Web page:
Unlike many other accounts of Holocaust survivors, Tova Friedman’s book provides readers with a child’s perspective of Auschwitz. At the age of six, Friedman was one of the concentration camp’s youngest survivors.
Her memoir begins with the chaos right before the liberation of Auschwitz, when Nazi soldiers set fire to many buildings and destroyed several crematoriums in a last-ditch effort to hide evidence of their atrocious war crimes. Friedman recalls being inside a children’s barracks while gunfire and explosions rained around her. Her mother appeared just in time to save her.
Friedman then flashes back to her memories growing up in the Jewish ghetto of Tomaszów Mazowiecki in German-occupied Poland. She was born in 1938, just two months before Kristallnacht, to young parents — Reizel and Machel — who were artists, Zionists, and intellectuals. Friedman writes about a childhood of malnutrition; extreme trauma and starvation were regular experiences. She found safety under her family’s kitchen table, where she played and listened to the conversations of adults, often picking up on catastrophic information about massacres and the struggle to find food. She witnessed family members being shot and killed and neighbors taken away, never to be seen again. In other words, she became accustomed to uncertainty and danger, which has affected the way she relates to the world ever since.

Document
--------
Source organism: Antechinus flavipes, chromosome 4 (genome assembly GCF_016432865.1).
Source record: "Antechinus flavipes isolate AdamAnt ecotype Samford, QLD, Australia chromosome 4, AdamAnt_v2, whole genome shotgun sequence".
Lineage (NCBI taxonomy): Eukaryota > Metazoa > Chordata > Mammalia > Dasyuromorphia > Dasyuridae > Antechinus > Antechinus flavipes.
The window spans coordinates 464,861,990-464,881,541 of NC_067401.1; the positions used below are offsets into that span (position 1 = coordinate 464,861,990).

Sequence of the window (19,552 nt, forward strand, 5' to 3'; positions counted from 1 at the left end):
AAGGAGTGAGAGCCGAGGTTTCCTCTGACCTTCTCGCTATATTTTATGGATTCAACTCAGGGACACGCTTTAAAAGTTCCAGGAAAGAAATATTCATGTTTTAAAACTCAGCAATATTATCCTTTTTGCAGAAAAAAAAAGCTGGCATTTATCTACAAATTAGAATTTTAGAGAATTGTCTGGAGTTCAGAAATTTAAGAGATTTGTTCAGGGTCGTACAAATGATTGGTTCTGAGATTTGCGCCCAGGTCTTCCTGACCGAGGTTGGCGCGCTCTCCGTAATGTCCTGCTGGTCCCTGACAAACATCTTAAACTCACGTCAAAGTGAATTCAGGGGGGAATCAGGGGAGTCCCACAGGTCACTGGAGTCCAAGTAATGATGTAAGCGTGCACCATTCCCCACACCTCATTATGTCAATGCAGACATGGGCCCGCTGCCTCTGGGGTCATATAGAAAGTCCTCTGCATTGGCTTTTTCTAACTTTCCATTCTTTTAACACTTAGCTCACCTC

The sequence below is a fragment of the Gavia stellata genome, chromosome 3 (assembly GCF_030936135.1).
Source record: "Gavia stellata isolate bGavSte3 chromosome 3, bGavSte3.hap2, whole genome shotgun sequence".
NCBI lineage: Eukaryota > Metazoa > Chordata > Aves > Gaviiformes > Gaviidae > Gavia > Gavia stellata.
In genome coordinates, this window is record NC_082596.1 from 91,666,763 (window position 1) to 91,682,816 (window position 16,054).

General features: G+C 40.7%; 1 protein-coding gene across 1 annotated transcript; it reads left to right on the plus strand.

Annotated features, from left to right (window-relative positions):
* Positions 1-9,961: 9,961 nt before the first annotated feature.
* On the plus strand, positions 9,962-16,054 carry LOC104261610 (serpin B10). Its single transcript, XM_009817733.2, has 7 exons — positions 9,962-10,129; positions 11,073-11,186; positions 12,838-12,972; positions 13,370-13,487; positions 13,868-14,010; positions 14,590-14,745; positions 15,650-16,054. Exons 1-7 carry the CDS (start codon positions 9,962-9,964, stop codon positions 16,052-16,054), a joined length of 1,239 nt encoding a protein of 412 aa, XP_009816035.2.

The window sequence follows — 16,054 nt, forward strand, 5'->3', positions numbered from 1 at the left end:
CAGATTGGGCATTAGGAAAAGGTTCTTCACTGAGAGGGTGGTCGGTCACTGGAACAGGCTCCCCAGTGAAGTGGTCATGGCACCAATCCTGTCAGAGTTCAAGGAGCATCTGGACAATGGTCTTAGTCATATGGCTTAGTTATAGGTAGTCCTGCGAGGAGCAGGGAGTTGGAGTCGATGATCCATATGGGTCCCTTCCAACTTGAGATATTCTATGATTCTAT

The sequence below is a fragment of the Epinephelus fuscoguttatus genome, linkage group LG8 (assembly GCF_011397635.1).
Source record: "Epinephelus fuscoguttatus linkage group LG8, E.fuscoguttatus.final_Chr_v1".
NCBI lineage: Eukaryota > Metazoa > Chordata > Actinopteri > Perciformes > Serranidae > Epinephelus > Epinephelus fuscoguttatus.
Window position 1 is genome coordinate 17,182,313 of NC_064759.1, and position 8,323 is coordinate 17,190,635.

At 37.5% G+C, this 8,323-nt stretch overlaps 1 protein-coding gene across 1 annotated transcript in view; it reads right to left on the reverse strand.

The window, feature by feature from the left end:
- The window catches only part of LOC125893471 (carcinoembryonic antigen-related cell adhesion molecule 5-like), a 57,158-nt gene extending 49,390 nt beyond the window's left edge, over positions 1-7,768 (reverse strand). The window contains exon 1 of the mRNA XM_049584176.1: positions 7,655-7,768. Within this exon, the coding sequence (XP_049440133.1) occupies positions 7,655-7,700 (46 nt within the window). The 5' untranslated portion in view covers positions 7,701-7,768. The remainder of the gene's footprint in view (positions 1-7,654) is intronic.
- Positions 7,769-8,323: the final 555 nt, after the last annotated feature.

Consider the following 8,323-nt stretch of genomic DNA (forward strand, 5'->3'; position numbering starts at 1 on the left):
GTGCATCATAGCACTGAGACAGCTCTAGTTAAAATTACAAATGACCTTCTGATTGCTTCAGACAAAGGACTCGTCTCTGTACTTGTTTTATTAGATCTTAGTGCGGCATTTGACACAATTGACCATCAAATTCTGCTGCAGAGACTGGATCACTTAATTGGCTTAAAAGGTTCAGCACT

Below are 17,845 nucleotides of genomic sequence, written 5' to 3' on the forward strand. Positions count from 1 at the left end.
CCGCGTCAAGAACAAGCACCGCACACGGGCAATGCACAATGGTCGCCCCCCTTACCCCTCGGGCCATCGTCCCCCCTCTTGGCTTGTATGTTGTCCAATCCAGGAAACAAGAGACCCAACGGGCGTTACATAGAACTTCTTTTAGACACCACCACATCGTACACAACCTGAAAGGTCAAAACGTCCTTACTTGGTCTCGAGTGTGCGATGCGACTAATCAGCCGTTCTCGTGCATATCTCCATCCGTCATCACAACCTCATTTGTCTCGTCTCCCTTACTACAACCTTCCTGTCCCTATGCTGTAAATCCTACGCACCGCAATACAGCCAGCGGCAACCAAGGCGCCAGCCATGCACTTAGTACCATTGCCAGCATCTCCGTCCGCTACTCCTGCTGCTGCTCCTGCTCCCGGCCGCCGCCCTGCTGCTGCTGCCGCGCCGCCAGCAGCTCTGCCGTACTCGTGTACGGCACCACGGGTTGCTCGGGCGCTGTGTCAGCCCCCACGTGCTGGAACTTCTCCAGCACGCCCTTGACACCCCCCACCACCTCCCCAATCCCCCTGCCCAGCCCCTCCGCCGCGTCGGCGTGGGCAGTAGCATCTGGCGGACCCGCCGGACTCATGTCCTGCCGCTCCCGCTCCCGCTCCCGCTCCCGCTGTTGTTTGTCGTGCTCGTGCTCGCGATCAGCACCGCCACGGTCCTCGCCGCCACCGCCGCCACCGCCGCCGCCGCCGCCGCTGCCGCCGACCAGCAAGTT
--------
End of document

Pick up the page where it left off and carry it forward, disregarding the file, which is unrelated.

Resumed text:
Throughout her memoir, Friedman includes excerpts from her father’s articles and eyewitness accounts recorded in a Yizkor book. She writes, “ … every European Jewish community eradicated in the Shoah has a Yizkor, a book of remembrance … a postwar attempt by survivors to reconstruct and honor the history the Germans tried to wipe out.” Such writings serve as a powerful supplement to Friedman’s childhood perception of events.
There were many times when Friedman’s life could have ended (in a cattle car transporting Jews to Auschwitz, adult Jews could not believe that there were still Jewish children alive). Yet over and over, her attentiveness, luck, and her mother’s direct instructions saved her life. At the end of the war in 1945, there were only 200 survivors from Tomaszów Mazowiecki (out of a Jewish population of 13,000 in 1939) and only five were children, including Tova Friedman.
In later chapters, Friedman recalls the years after liberation, when she returned to Tomaszów Mazowiecki, then lived in a Displaced Persons camp for Jewish refugees before immigrating to the United States and later to Israel. Her story is one of constant danger and fear, but it is also a testament to the strength and resilience of the human spirit.
Jamie Wendt is the author of the poetry collection Fruit of the Earth, published by Main Street Rag Publishing Company (2018) and winner of the 2019 National Federation of Press Women Book Award. Her poetry has been published in various literary journals and anthologies, including Feminine Rising: Voices of Power and Invisibility, Lilith, Raleigh Review, Minerva Rising, Third Wednesday, and Saranac Review. Her essays and book reviews have been published in Green Mountains Review, the Forward, Literary Mama, and others. She holds an MFA from the University of Nebraska Omaha. She teaches high school English and lives in Chicago with her husband and two children.